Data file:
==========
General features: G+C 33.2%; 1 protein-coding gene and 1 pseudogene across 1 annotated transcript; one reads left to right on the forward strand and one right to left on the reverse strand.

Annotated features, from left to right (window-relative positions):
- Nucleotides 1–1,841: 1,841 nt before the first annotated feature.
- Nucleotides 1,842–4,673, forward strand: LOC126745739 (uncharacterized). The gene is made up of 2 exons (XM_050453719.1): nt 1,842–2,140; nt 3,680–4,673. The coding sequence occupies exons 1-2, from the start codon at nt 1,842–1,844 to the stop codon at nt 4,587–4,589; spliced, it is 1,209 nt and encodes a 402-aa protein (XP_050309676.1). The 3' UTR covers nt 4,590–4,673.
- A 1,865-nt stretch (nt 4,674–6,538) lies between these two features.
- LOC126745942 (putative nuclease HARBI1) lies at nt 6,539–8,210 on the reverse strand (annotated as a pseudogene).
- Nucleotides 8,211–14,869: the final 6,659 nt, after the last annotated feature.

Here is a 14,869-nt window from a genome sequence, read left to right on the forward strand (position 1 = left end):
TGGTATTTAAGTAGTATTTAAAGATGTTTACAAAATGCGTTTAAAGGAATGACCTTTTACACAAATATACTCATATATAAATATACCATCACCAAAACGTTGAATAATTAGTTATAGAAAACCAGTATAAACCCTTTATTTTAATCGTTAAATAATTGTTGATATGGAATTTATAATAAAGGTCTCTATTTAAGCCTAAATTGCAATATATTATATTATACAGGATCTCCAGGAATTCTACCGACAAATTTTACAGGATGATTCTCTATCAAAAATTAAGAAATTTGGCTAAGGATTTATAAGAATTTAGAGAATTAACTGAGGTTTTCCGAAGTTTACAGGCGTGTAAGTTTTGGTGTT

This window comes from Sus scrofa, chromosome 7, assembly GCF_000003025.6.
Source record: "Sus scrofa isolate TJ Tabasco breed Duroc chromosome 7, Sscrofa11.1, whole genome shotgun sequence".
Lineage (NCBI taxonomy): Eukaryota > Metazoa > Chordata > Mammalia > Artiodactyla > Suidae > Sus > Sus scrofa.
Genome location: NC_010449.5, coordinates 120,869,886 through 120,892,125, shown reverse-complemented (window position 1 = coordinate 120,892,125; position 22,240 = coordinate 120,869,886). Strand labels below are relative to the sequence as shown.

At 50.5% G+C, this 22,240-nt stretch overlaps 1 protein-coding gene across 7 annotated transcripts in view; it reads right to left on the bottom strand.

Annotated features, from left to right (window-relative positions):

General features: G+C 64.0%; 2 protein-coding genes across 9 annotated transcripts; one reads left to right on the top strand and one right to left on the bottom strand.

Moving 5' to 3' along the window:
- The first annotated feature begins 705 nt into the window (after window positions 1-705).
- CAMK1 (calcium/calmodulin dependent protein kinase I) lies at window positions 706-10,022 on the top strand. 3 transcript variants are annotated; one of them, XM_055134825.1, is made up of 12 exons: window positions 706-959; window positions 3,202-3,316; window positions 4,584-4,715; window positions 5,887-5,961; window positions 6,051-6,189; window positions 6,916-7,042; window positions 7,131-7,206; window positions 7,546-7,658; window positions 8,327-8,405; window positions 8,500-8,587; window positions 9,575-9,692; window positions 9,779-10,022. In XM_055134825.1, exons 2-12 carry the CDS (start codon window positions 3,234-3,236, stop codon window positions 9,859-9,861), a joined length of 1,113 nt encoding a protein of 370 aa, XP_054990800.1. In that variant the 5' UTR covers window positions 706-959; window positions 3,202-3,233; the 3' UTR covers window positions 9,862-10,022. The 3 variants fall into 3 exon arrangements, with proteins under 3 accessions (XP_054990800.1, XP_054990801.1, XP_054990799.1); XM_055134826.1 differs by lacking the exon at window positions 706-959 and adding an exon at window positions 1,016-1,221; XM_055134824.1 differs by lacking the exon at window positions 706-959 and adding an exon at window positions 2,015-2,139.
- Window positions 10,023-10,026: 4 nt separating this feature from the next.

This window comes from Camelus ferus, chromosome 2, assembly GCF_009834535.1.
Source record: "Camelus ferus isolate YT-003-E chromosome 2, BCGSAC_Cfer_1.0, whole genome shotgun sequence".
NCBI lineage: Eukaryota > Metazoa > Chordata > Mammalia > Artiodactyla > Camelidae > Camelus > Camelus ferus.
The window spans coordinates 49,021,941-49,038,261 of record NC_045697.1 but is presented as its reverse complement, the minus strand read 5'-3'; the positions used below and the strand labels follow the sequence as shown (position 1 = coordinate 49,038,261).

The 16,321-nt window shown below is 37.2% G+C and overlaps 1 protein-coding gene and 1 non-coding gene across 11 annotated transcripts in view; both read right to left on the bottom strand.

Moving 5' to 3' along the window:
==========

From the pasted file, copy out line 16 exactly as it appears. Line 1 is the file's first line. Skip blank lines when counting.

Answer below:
General features: G+C 64.0%; 2 protein-coding genes across 9 annotated transcripts; one reads left to right on the top strand and one right to left on the bottom strand.